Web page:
The SEFARI research being carried out on the topics above (and many more) is more important than it has ever been, and the challenge is to make sure it gets to the right places, at the right times, and in the right format, to best inform those who make the important decisions.

As we strive to achieve that goal, try to take a step back from the maelstrom of politics taking place this week – at a global and national level – and take some time to enjoy your own local environment! Take a deep breath…

Graeme Cook ¦ Director ¦ SEFARI Gateway

The Beauty of Roots

Roots are rarely seen, but they are important and SEFARI research delves below the surface. Roots hold plants upright and soils in place. They acquire the water and nutrients plants need to grow and, thereby, underpin terrestrial food chains and the nutrition of humans and livestock. They can also be beautiful.

To illustrate the beauty and science of roots, SEFARI sponsored a collaboration (through our Responsive Opportunity Fund) between the Centre for Environmental Change and Human Resilience (CECHR) artist in residence (Jean Duncan) and scientists at The James Hutton Institute (Philip White, Paula Pongrac, Lionel Dupuy, Glyn Bengough, Gladys Wright), Scotland’s Rural College (Ian Bingham), and the University of St Andrews (Jane Wishart) to develop an Exhibition combining living plants growing with their roots in full view, with scientific photographs, etchings and casts of roots and root structures.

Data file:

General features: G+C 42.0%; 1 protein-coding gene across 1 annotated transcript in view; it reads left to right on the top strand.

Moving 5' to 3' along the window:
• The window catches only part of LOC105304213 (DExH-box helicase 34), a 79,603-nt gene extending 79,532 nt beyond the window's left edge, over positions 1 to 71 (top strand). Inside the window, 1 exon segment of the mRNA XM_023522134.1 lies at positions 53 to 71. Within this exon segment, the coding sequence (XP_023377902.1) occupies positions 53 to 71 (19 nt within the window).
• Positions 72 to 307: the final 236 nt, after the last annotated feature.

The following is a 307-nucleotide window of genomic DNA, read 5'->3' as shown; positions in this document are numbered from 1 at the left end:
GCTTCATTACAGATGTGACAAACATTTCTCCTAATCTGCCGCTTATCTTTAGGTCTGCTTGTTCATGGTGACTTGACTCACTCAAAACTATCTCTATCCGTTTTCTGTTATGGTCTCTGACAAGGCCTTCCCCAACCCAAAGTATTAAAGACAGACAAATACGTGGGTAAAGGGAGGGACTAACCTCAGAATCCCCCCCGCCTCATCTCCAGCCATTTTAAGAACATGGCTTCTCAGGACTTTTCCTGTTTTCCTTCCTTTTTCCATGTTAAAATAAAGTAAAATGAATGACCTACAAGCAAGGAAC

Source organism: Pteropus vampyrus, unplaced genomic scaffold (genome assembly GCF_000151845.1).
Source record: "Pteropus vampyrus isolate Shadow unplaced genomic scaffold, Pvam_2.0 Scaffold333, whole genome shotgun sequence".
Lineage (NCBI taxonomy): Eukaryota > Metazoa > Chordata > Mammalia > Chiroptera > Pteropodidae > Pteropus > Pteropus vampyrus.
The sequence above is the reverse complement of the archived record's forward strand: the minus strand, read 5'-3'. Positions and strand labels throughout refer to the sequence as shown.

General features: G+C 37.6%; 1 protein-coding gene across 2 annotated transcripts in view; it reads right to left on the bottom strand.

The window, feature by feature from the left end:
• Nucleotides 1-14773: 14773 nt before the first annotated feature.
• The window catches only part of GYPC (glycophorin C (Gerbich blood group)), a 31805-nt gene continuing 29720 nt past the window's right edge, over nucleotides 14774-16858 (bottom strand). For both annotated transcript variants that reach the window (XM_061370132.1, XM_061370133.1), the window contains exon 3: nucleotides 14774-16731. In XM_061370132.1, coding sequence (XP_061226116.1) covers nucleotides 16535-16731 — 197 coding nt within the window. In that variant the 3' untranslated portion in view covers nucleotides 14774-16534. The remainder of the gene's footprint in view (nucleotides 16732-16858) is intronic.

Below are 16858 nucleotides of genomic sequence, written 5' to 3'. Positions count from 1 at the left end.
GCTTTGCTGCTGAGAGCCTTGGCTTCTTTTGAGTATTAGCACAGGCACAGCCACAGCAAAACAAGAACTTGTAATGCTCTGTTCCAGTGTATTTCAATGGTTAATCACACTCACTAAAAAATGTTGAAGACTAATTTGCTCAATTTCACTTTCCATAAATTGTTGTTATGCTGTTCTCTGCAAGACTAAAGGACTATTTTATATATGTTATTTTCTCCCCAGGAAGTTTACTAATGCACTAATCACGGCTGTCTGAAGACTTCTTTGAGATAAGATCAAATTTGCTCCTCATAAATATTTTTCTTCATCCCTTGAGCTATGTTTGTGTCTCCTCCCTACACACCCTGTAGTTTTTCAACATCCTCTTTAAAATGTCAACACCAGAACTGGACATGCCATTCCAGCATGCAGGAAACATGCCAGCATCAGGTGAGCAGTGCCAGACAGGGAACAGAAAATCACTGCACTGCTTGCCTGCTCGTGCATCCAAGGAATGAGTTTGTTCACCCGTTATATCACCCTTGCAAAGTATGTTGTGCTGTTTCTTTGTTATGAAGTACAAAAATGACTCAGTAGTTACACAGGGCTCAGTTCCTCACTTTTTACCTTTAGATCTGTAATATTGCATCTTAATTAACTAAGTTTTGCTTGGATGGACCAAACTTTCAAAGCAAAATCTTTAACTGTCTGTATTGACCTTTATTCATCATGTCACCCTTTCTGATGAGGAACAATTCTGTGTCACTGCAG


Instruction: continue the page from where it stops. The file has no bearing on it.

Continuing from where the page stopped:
Beauty of Roots Blog

Professor Philip White said “It was a wonderful experience collaborating with such creative colleagues. I think we produced an exhibition that not only illustrated, but also invigorated, our scientific studies and artistic endeavours.”

The Exhibition was held in the lobby of The Dalhousie Building, University of Dundee, in March 2017 and items from the Exhibition were subsequently displayed at the SEFARI Showcase event in the Garden Lobby at the Scottish Parliament and at Jean Duncan’s Open Studio Event in April.

The exhibitions have proved extremely popular with the public, and over 100 people so far have enjoyed both viewing the artwork and learning the science behind the beautiful roots. More pictures of the Exhibitions can be viewed on several other blogs; including The Living Field, Dundee University, Hertourage and Plantventurist.